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When an application presents a user with a list of items, it's pretty common that it permits the user to filter the items. Often a 'filter' feature is implemented as a set of include or exclude rules. For example:

  • include all emails from bob@example.com, and
  • exclude those emails without attachments

I've seen this include/exclude pattern often; for example Maven and Google Analytics filter things this way.

But now that I'm implementing something like this myself, I don't know what to call something that could be either included or excluded. In specific terms:

  1. If I have a database table of filter rules, each of which either includes or excludes matching items, what is an appropriate name of the field that stores include or exclude?
  2. When displaying a list of filters to a user, what is a good way to label the include or exclude value?

(as a bonus, can anyone recommend a good implementation of this kind of filtering for inspiration?)


Edit: My solution

Thanks for your answers. I decided that to use operation to described an include or exclude. So the database fields and program variables are called operation. I like the name because it roughly aligns with the meaning of operation in set theory.

As for how it's displayed to users, I fudged it by never labelling 'include' or 'exclude'. Instead it is always presented as part of a full sentence:

Mockup

The only label used is 'Restrictions' which I think is more specific than 'Filters'. Our users are ususlly not very technically savvy, so — much as I like the word operation — I decided that displaying a label called 'operation' would be unclear for most of our users. Using full sentences might be a little slower to read, but avoids confusion.

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What's word with the word you already used? "a 'filter' feature is implemented as a set of include or exclude rules". What's wrong with "filter"? –  S.Lott Mar 15 '11 at 10:06
    
"Removable", "CanRemove" –  umlcat Mar 17 '11 at 21:24
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3 Answers

up vote 1 down vote accepted

If this is something the customer already knows and uses ask them how they would call it. If it is your own pet project name it for your purpose and what comes naturally to you. So looking at your question I would suggest:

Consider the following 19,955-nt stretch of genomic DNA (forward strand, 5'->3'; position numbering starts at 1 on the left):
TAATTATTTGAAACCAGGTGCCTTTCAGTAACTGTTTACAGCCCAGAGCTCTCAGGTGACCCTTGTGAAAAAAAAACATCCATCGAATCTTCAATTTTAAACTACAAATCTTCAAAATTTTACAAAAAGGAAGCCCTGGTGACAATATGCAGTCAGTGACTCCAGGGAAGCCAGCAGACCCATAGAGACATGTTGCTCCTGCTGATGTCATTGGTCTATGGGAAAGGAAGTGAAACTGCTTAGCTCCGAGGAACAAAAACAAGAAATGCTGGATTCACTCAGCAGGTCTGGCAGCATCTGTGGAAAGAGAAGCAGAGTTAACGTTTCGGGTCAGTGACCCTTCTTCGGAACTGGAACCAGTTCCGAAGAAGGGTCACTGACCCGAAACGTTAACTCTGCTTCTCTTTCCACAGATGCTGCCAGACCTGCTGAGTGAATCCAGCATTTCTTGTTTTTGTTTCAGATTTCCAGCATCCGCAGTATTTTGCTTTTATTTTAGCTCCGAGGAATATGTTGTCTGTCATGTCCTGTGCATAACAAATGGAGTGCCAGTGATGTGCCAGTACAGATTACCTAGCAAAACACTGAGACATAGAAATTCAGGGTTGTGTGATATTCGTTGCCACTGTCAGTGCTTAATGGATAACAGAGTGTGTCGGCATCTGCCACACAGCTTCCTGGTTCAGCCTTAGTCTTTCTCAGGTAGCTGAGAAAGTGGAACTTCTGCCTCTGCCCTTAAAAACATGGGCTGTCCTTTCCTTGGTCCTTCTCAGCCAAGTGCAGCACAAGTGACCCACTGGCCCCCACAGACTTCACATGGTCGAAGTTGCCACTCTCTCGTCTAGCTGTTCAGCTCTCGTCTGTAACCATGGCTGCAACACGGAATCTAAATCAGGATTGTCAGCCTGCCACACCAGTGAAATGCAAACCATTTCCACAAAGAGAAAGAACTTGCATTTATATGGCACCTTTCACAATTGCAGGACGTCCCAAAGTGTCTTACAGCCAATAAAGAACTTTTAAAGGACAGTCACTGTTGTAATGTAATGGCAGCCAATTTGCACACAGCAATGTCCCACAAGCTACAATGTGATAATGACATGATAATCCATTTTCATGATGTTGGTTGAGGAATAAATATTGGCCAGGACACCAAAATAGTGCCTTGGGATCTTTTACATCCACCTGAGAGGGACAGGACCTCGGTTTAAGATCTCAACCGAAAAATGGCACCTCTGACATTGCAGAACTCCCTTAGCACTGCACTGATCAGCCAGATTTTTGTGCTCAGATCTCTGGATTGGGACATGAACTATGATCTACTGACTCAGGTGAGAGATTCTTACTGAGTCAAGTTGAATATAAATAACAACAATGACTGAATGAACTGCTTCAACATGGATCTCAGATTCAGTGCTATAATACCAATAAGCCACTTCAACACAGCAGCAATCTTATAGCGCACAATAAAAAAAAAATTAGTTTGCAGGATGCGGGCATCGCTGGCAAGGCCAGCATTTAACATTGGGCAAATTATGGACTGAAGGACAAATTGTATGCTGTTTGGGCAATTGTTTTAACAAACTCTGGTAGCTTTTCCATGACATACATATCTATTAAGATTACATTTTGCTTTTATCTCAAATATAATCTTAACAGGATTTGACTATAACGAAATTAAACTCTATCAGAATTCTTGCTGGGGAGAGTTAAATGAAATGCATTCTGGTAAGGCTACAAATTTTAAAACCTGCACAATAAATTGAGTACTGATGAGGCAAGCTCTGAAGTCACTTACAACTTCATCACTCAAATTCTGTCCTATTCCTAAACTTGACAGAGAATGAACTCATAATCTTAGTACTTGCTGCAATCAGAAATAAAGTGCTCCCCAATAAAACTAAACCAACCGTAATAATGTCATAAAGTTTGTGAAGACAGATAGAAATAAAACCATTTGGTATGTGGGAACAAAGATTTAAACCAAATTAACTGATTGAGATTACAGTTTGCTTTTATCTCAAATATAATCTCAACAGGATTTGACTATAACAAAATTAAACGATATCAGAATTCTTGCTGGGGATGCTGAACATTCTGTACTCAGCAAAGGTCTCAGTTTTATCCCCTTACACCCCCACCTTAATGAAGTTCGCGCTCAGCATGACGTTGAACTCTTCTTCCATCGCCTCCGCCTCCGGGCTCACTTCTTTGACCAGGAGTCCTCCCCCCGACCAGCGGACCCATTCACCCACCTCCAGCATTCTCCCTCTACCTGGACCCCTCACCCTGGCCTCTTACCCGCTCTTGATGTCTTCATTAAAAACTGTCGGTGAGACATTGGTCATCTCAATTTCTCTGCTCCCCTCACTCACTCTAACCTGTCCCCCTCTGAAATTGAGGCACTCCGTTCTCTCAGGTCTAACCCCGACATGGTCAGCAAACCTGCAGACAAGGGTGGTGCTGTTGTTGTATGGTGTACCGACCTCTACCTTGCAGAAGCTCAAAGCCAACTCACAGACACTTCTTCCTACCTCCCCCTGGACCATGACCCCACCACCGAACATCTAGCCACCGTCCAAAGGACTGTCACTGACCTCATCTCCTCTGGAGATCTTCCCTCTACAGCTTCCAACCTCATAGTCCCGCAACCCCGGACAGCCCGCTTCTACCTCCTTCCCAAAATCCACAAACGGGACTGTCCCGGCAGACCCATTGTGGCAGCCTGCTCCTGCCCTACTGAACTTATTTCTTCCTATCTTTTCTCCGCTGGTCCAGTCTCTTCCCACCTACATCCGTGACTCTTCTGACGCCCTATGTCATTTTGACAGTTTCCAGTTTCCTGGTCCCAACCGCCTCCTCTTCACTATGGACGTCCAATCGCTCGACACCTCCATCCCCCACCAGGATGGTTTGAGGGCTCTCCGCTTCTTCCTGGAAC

1. ItemIncludeFilter and ItemExcludeFilter
  2. Include Items that: and Exlude Items that: .

The idea behind the labels is that you also give the rules a nice readable to string method so it would read : Include Items that : have name 'aName' and have age > 12

And for an implementation It feels a bit like you need a specification pattern. But it also feels a bit off since you seem to have a very database centric rule set and you already have rules in the DB that probably would need to be translated somehow to a specification. But still you could look at it for inspiration. This is a nice example using EF4 and also looks at performance.

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I did go with the idea of displaying 'including items that' and 'exclude items that' — though I slightly reworded it. Using sentences to describe things rather than simple labels and values seems to work best here. –  gutch Mar 17 '11 at 23:53
    
As for the specification pattern, it is an interesting idea but I have not used it in this case. Our code essentially works on a meta-model level rather than on a defined model; the model changes radically for each user and so rules are defined in the database. It probably would be possible to use a specification pattern, but would require good understand of the concept from our users which — with all due respect to them — I think would be too much of a stretch for them. –  gutch Mar 17 '11 at 23:56
    
Okay, thanks for the feedback and your restrictions labels look great ! The specification pattern was already a bit of a stretch. –  KeesDijk Mar 18 '11 at 7:29
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I usually see the value labeled with a radio button and two options:

  • Only allow condition (whitelist)
  • Allow all except condition (blacklist)

Somewhat this depends on the app though. Whitelists/blacklists on most IP filters or site filters are good examples imho. Go to your browser's exceptions for site security or pop-ups to see one example. Though, filtering searches of data is a bit different, I wouldn't call them whitelist or blacklist.

In the database I would either have the field named "include" and set to either true or false OR I would probably have "mode" equal to either 'include' or 'exclude'. The name doesn't matter too much, there are many that other developers would probably recognize easily seeing your table.

"method", "op", "operation", "filterBy", "invertResults" (bool)
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+1 for the idea of operation — that's what I decided to go with. It matches up nicely with the meaning of operation in set theory, which is pretty much what filtering is... –  gutch Mar 17 '11 at 23:57
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One of the most robust filtering systems I have seen is the database searching on www.Wowhead.com

They filter on many different fields and have filters based on exclusion, inclusion, >, <, and =. Probably more.

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The wowhead system is certainly powerful... and it's interesting that rather than have 'include' and 'exclude', it only has 'include' in combination with 'not'. So you can't do "exclude items that bind when equipped", instead you do "include items that do not bind when equipped". In the end I decided that the concepts of 'exclude' is easier to understand than 'include not'. –  gutch Mar 18 '11 at 0:50
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